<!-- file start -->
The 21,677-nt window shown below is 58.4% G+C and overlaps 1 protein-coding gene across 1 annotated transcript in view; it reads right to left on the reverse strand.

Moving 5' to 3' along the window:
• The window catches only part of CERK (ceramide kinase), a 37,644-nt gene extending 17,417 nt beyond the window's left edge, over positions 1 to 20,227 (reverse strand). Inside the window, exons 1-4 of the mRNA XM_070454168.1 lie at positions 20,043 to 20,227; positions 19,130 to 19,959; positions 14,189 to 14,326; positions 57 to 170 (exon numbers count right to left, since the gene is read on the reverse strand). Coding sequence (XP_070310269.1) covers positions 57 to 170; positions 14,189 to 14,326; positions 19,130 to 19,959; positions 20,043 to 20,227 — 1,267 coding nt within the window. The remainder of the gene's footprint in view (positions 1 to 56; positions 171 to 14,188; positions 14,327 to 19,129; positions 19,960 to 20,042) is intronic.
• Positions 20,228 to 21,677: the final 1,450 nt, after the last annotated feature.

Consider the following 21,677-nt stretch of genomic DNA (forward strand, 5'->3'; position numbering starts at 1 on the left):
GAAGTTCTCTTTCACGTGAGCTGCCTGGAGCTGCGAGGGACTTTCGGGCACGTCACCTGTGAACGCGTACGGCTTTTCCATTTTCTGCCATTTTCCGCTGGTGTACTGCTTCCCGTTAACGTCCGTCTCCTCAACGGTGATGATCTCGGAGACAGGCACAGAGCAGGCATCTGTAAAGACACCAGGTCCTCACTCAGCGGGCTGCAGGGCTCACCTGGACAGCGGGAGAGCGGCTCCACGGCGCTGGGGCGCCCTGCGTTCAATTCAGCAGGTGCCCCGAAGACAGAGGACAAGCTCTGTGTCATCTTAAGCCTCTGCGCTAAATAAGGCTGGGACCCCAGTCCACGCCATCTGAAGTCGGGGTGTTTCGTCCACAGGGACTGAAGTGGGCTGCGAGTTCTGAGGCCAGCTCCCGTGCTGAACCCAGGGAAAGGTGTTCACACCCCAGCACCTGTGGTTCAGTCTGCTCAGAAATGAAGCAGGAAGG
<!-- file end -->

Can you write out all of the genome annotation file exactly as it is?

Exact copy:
The 21,677-nt window shown below is 58.4% G+C and overlaps 1 protein-coding gene across 1 annotated transcript in view; it reads right to left on the reverse strand.

Moving 5' to 3' along the window:
• The window catches only part of CERK (ceramide kinase), a 37,644-nt gene extending 17,417 nt beyond the window's left edge, over positions 1 to 20,227 (reverse strand). Inside the window, exons 1-4 of the mRNA XM_070454168.1 lie at positions 20,043 to 20,227; positions 19,130 to 19,959; positions 14,189 to 14,326; positions 57 to 170 (exon numbers count right to left, since the gene is read on the reverse strand). Coding sequence (XP_070310269.1) covers positions 57 to 170; positions 14,189 to 14,326; positions 19,130 to 19,959; positions 20,043 to 20,227 — 1,267 coding nt within the window. The remainder of the gene's footprint in view (positions 1 to 56; positions 171 to 14,188; positions 14,327 to 19,129; positions 19,960 to 20,042) is intronic.
• Positions 20,228 to 21,677: the final 1,450 nt, after the last annotated feature.

Consider the following 21,677-nt stretch of genomic DNA (forward strand, 5'->3'; position numbering starts at 1 on the left):
GAAGTTCTCTTTCACGTGAGCTGCCTGGAGCTGCGAGGGACTTTCGGGCACGTCACCTGTGAACGCGTACGGCTTTTCCATTTTCTGCCATTTTCCGCTGGTGTACTGCTTCCCGTTAACGTCCGTCTCCTCAACGGTGATGATCTCGGAGACAGGCACAGAGCAGGCATCTGTAAAGACACCAGGTCCTCACTCAGCGGGCTGCAGGGCTCACCTGGACAGCGGGAGAGCGGCTCCACGGCGCTGGGGCGCCCTGCGTTCAATTCAGCAGGTGCCCCGAAGACAGAGGACAAGCTCTGTGTCATCTTAAGCCTCTGCGCTAAATAAGGCTGGGACCCCAGTCCACGCCATCTGAAGTCGGGGTGTTTCGTCCACAGGGACTGAAGTGGGCTGCGAGTTCTGAGGCCAGCTCCCGTGCTGAACCCAGGGAAAGGTGTTCACACCCCAGCACCTGTGGTTCAGTCTGCTCAGAAATGAAGCAGGAAGG